When designing a backyard, we are encouraged to think of the foliage first. A powerful backbone of intriguing leaves in the garden will maintain a style together, even if flowering plants aren’t at their peak. However, we can quickly locate ourselves at a foliage frenzy, choosing exciting leaves in every color from purple and chocolate to lime and rich golden, with stains and splatters or stripes and streaks. Colorful though it could be, it may also be a bit much.
Old Fashioned smoke bush may be part of the answer to such color overload. Its presence in the backyard provides the eye with a place to rest; it makes a soothing balance together with the vibrant flowers and leaves of its neighbors. Despite its title, Old Fashioned smoke bush is not an heirloom cultivar, however, has been introduced into the marketplace in 2006. It has become one of my favorites.
Botanical name: Cotinus coggygria ‘Old Fashioned’
Common title: Old Fashioned smoke bush
USDA zones: 5 to 10 (find your zone)
Water requirement: Typical
Light requirement: Full sun or partial shade
Mature size: 6 feet tall and 5 feet wide
Advantages and tolerances: Cut flowers; drought tolerant when established; stated to be deer resistant (though my deer have not got the memo)
Seasonal curiosity: Spring, summer and fall
When to plant: Spring or fall
Caution: Smoke bushes are thought to be invasive in some parts of the nation, while this is not a problem where I live, in the Seattle region. Check with your local cooperative extension office for advice.
Distinguishing traits. The gentle oval leaves open purple before committing into a cool blue-green, contrasting beautifully with the ruby-red stalks and veins.
Prolific yellow-green blossoms decorate the tree in spring, while in fall the bush ignites with fiery shades of crimson, orange and pink.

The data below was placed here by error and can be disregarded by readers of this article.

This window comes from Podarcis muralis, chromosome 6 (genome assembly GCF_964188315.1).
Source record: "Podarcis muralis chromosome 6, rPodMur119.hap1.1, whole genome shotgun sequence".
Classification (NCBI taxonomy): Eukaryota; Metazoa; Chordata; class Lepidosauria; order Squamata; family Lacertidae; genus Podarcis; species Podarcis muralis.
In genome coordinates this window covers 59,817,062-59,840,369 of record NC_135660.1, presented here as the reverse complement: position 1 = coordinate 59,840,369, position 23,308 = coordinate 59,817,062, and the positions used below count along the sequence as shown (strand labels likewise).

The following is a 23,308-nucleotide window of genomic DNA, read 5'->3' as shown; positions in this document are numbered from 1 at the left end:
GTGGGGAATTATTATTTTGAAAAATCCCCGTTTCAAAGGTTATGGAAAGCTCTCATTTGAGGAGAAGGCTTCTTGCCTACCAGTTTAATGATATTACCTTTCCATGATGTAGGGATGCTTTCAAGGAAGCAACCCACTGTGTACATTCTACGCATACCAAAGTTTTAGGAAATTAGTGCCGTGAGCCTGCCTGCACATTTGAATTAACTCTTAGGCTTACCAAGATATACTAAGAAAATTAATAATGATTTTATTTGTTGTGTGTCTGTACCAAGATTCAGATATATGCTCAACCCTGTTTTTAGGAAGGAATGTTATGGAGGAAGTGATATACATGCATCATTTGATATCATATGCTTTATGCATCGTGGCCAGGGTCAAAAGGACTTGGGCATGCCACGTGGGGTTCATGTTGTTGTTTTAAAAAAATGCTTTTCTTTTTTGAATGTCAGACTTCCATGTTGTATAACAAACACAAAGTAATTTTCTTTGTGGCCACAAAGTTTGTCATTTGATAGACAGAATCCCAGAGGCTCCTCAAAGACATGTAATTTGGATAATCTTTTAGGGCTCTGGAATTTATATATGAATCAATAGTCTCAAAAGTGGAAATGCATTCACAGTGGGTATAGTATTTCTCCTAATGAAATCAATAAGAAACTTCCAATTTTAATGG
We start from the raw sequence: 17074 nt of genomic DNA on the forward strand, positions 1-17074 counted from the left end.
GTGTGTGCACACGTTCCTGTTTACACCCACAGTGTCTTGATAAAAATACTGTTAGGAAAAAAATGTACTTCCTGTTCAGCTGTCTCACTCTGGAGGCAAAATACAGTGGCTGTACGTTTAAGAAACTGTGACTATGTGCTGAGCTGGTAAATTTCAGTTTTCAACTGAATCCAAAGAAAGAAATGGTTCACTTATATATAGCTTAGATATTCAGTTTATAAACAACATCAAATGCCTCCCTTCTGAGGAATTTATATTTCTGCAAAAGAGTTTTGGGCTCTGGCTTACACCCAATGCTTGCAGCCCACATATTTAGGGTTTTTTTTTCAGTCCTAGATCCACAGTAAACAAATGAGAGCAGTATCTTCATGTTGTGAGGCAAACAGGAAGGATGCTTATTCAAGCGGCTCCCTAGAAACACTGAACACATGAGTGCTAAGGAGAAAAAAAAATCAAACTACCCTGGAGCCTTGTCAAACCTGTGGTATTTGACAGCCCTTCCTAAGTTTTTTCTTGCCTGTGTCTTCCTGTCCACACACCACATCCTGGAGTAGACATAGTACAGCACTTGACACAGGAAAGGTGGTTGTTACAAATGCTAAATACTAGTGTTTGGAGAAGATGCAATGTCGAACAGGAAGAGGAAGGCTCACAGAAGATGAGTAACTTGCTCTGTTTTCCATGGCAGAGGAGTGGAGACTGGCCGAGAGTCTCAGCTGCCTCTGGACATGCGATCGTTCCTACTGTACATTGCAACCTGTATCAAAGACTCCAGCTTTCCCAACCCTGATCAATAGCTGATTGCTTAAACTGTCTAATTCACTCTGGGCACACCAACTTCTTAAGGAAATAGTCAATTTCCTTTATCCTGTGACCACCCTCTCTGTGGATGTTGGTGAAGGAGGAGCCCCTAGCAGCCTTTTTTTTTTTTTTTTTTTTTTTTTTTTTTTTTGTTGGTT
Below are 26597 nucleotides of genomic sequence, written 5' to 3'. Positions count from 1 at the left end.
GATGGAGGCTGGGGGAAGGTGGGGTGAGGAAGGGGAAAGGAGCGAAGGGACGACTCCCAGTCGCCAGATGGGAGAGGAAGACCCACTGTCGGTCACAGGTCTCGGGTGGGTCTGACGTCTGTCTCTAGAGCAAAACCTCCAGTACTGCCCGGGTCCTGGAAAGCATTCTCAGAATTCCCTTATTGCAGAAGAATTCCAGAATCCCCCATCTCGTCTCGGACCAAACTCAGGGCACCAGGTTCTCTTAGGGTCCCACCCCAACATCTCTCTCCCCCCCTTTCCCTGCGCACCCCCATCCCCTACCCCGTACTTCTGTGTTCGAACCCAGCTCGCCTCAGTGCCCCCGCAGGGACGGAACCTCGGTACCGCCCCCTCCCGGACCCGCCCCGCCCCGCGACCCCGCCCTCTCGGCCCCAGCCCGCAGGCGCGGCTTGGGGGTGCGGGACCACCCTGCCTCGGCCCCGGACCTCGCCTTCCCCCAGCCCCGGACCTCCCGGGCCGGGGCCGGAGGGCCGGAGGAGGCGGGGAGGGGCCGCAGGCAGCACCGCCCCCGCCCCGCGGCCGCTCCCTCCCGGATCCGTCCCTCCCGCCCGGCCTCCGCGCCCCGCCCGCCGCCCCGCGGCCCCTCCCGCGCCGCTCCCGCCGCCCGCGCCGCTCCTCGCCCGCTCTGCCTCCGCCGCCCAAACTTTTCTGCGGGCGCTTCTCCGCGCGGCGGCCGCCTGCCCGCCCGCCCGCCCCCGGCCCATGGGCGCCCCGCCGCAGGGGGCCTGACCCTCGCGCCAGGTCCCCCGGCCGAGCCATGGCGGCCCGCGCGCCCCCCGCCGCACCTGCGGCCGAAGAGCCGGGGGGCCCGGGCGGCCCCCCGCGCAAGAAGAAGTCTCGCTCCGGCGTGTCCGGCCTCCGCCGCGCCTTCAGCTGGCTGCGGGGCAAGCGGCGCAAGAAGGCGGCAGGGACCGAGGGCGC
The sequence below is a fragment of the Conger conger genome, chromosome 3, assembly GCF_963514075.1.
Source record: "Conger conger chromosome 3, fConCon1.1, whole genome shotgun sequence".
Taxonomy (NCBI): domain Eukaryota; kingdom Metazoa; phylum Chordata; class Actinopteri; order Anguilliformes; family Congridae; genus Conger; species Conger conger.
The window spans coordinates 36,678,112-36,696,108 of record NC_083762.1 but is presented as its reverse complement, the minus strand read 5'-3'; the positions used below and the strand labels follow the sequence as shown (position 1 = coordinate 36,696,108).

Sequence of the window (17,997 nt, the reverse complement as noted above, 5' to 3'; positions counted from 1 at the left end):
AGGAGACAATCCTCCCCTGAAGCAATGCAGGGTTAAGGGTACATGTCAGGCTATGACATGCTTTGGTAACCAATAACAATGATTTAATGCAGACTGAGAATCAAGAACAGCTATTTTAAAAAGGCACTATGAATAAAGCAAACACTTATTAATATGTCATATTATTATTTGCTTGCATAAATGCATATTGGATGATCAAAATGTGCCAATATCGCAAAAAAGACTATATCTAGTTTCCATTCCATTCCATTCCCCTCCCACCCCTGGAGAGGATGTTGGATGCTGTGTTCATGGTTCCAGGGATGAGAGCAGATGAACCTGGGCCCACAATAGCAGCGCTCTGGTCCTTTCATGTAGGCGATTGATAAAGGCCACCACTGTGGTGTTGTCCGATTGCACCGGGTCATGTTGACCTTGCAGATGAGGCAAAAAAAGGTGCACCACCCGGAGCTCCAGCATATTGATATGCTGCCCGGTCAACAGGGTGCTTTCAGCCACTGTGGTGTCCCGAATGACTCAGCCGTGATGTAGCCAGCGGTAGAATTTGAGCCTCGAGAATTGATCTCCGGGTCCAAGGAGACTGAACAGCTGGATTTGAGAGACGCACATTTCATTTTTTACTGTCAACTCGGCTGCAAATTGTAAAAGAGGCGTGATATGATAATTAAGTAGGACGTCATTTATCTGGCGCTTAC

The best way to utilize it. The foliage has a luminous quality when backlit by the sun, because you can see in this photograph, so plant it where it is possible to appreciate this.
Although typically purchased for use in the landscape, Old Fashioned smoke bush also produces a striking specimen in a container.
The unique color may be the beginning point for a gentle monochromatic strategy; pair it with Tasmanian Tiger spurge (Euphorbia characias ‘Tasmanian Tiger’) along with Quicksilver hebe (Hebe pimeleoides). The rich purple foliage of fringe flower (Loropetalum chinense) would be beautiful to get a gentle comparison, drawing attention to the dark red veins and stalks from Old Fashioned.
If you prefer bolder colors, plant this smoke bush adjacent to a gold locust tree (Robinia pseudoacacia ‘Frisia’), whose chartreuse leaves turn a bright yellow in fall. A skirt of glowing orange daylilies (Hemerocallis),like ‘Flasher’, would provide an early burst of color, also, and would really stick out against the cool tones of this smoke bush.
Planting notes. All smoke bushes prefer reasonably fertile, moisture-retentive yet well-drained soil. They benefit from an application of balanced fertilizer in spring, although I typically simply put in a mulch of good-quality compost.
To secure bigger leaves (though this will forfeit the flowers), older smoke bushes can be coppiced in spring. When buds start to break, cut the stalks of this smoke bush back to only 2 feet tall. From the end of the summer the tree will have rapidly grown again to 4 feet tall and broad, however, the foliage will be even more magnificent than normal. Don’t coppice very young plants, however. I usually wait until at least their third year at the floor.